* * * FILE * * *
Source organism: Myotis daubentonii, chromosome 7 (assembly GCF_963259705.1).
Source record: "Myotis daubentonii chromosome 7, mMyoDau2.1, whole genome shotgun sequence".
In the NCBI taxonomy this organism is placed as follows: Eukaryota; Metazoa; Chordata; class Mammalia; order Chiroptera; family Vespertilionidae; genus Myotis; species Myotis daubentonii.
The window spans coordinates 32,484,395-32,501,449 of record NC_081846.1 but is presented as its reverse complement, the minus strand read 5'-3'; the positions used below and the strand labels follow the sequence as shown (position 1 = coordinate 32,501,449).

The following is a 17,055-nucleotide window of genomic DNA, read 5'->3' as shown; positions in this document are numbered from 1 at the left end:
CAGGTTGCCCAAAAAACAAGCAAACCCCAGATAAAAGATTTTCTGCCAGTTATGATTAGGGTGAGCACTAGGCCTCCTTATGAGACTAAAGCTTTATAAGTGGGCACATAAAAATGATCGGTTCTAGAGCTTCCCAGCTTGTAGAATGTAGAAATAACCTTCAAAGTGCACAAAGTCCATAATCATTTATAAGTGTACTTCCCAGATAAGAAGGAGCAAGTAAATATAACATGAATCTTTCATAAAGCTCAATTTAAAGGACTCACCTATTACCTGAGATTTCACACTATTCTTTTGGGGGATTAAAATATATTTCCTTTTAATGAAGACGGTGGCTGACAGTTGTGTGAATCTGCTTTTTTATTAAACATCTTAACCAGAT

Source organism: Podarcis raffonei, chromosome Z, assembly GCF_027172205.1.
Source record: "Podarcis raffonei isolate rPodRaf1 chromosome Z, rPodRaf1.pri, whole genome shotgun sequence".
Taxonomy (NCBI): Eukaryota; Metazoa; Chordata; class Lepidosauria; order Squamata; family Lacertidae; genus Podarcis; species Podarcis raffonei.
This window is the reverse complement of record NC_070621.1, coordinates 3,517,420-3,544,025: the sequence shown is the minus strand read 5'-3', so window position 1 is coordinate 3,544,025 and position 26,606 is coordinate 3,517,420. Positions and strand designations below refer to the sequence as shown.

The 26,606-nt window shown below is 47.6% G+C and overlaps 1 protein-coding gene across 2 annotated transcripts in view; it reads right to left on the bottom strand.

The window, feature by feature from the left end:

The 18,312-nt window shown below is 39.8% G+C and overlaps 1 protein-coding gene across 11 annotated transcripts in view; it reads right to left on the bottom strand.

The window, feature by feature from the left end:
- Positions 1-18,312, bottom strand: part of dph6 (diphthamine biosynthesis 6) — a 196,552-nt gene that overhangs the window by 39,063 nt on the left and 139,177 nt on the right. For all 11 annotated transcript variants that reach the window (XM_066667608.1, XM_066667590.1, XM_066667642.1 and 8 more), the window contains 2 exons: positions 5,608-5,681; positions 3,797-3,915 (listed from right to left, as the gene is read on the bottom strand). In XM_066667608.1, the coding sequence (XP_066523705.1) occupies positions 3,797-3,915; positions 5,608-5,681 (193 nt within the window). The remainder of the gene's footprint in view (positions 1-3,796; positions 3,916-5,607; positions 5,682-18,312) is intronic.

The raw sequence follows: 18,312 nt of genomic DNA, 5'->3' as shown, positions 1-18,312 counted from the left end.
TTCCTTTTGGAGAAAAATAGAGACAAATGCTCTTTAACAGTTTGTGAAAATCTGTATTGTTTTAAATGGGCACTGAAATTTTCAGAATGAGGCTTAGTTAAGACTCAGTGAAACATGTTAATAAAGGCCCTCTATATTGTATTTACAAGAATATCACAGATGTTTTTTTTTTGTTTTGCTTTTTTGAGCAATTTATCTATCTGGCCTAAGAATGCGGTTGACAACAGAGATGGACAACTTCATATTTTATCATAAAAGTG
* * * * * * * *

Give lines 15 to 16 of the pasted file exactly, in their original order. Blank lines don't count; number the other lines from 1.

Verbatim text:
- Positions 1-18,312, bottom strand: part of dph6 (diphthamine biosynthesis 6) — a 196,552-nt gene that overhangs the window by 39,063 nt on the left and 139,177 nt on the right. For all 11 annotated transcript variants that reach the window (XM_066667608.1, XM_066667590.1, XM_066667642.1 and 8 more), the window contains 2 exons: positions 5,608-5,681; positions 3,797-3,915 (listed from right to left, as the gene is read on the bottom strand). In XM_066667608.1, the coding sequence (XP_066523705.1) occupies positions 3,797-3,915; positions 5,608-5,681 (193 nt within the window). The remainder of the gene's footprint in view (positions 1-3,796; positions 3,916-5,607; positions 5,682-18,312) is intronic.

The raw sequence follows: 18,312 nt of genomic DNA, 5'->3' as shown, positions 1-18,312 counted from the left end.